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Engineering black gold, as light as the bones of birds

Nanotech-Now - March 30, 2016 - 7:45am
A team of Korean research team, led by Professor Ju-Young Kim (School of Materials Science and Engineering) of Ulsan National Institute of Science and Technology (UNIST), South Korea has recently anno...

New nanoparticle reveals cancer treatment effectiveness in real time: 'Reporter nanoparticle' delivers therapeutic payload and glows green when cancer cells die

Nanotech-Now - March 30, 2016 - 7:45am
Being able to detect early on whether a cancer therapy is working for a patient can influence the course of treatment and improve outcomes and quality of life. However, conventional detection methods...

CWRU researchers make biosensor 1 million times more sensitive: Advance aims at detecting cancers earlier, improving treatment and outcomes

Nanotech-Now - March 30, 2016 - 7:45am
Physicists and engineers at Case Western Reserve University have developed an optical sensor, based on nanostructured metamaterials, that's 1 million times more sensitive than the current best availab...

Quantum effects at work in the world's smelliest superconductor

Nanotech-Now - March 30, 2016 - 7:45am
The quantum behaviour of hydrogen affects the structural properties of hydrogen-rich compounds, which are possible candidates for the elusive room temperature superconductor, according to new research...

Multilingual circuit: NIST's 'optomechanical transducer' links sound, light, radio waves

Nanotech-Now - March 30, 2016 - 7:45am
Researchers working at the National Institute of Standards and Technology (NIST) have developed a "piezo-optomechanical circuit" that converts signals among optical, acoustic and radio waves. A system...

Nanometrics Achieves Record 3D-NAND Bookings Quarter: A Record 3D-NAND Bookings Quarter, both in Aggregate and for Each of Three Key Customers

Nanotech-Now - March 30, 2016 - 7:45am
Nanometrics Incorporated (NASDAQ:NANO), a leading provider of advanced process control systems, today announced record 3D-NAND bookings totaling over $38 million for the first quarter of 2016. The re...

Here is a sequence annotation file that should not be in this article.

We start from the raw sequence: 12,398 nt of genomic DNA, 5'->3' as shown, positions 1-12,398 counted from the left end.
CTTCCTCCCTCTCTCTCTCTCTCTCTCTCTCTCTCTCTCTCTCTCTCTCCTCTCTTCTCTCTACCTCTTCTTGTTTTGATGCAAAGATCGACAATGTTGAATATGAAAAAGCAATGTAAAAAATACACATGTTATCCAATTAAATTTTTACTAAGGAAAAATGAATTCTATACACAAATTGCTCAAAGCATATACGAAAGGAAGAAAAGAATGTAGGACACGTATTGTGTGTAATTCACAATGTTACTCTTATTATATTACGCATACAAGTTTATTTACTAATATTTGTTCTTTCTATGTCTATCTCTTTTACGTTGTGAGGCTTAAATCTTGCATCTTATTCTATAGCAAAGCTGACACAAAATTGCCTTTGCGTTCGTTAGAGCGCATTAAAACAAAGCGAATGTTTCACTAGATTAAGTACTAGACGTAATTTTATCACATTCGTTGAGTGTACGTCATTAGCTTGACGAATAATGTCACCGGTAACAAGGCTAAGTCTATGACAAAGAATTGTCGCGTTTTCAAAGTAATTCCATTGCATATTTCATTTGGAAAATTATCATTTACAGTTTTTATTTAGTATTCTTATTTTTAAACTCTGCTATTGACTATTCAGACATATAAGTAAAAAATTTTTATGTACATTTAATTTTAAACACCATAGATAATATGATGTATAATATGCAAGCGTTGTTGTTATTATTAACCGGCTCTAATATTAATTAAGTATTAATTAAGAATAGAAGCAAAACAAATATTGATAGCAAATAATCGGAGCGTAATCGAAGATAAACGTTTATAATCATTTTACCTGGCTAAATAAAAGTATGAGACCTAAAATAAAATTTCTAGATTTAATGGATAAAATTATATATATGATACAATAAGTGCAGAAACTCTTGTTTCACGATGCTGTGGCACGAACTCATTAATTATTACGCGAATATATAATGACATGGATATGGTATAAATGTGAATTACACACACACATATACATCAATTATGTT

Microneedle patch delivers localized cancer immunotherapy to melanoma

Nanotech-Now - March 30, 2016 - 7:45am
Biomedical engineering researchers at North Carolina State University and the University of North Carolina at Chapel Hill have developed a technique that uses a patch embedded with microneedles to del...

Saving sunshine for a rainy day: New catalyst offers efficient storage of green energy: Team led by U of T Engineering designs world's most efficient catalyst for storing energy as hydrogen by splitting water molecules

Nanotech-Now - March 30, 2016 - 7:45am
We can't control when the wind blows and when the sun shines, so finding efficient ways to store energy from alternative sources remains an urgent research problem. Now, a group of researchers led by...

Negative NV charge states could make good fluorescent probes

Nanotechweb - March 30, 2016 - 4:04am
Nitrogen vacancy centre in nanodiamond could be used to monitor variations in electrochemical potential.

Nanotechnology announces the first winner of the Young Researcher Award

InterNano Industry News - March 30, 2016 - 3:45am
We speak to Jae Hyun Lee, winner of the first Nanotechnology Young Researcher Award about the challenges and motivations in his nanobioscience work.
Categories: Nanotechnology News

SUNY Poly and GLOBALFOUNDRIES Announce New $500M R&D Program in Albany To Accelerate Next Generation Chip Technology: Arrival of Second Cutting Edge EUV Lithography Tool Launches New Patterning Center That Will Generate Over 100 New High Tech Jobs at SUNY

InterNano Industry News - March 30, 2016 - 3:45am
In support of Governor Andrew M. Cuomo’s commitment to maintaining New York State’s global leadership in nanotechnology research and development, SUNY Polytechnic Institute (SUNY Poly) and GLOBALFOUND...
Categories: Nanotechnology News

New thin film transistor may lead to flexible devices: Researchers engineer an electronics first, opening door to flexible electronics

InterNano Industry News - March 30, 2016 - 3:45am
An engineering research team at the University of Alberta has invented a new transistor that could revolutionize thin-film electronic devices.
Categories: Nanotechnology News

New chip fabrication approach

InterNano Industry News - March 30, 2016 - 3:45am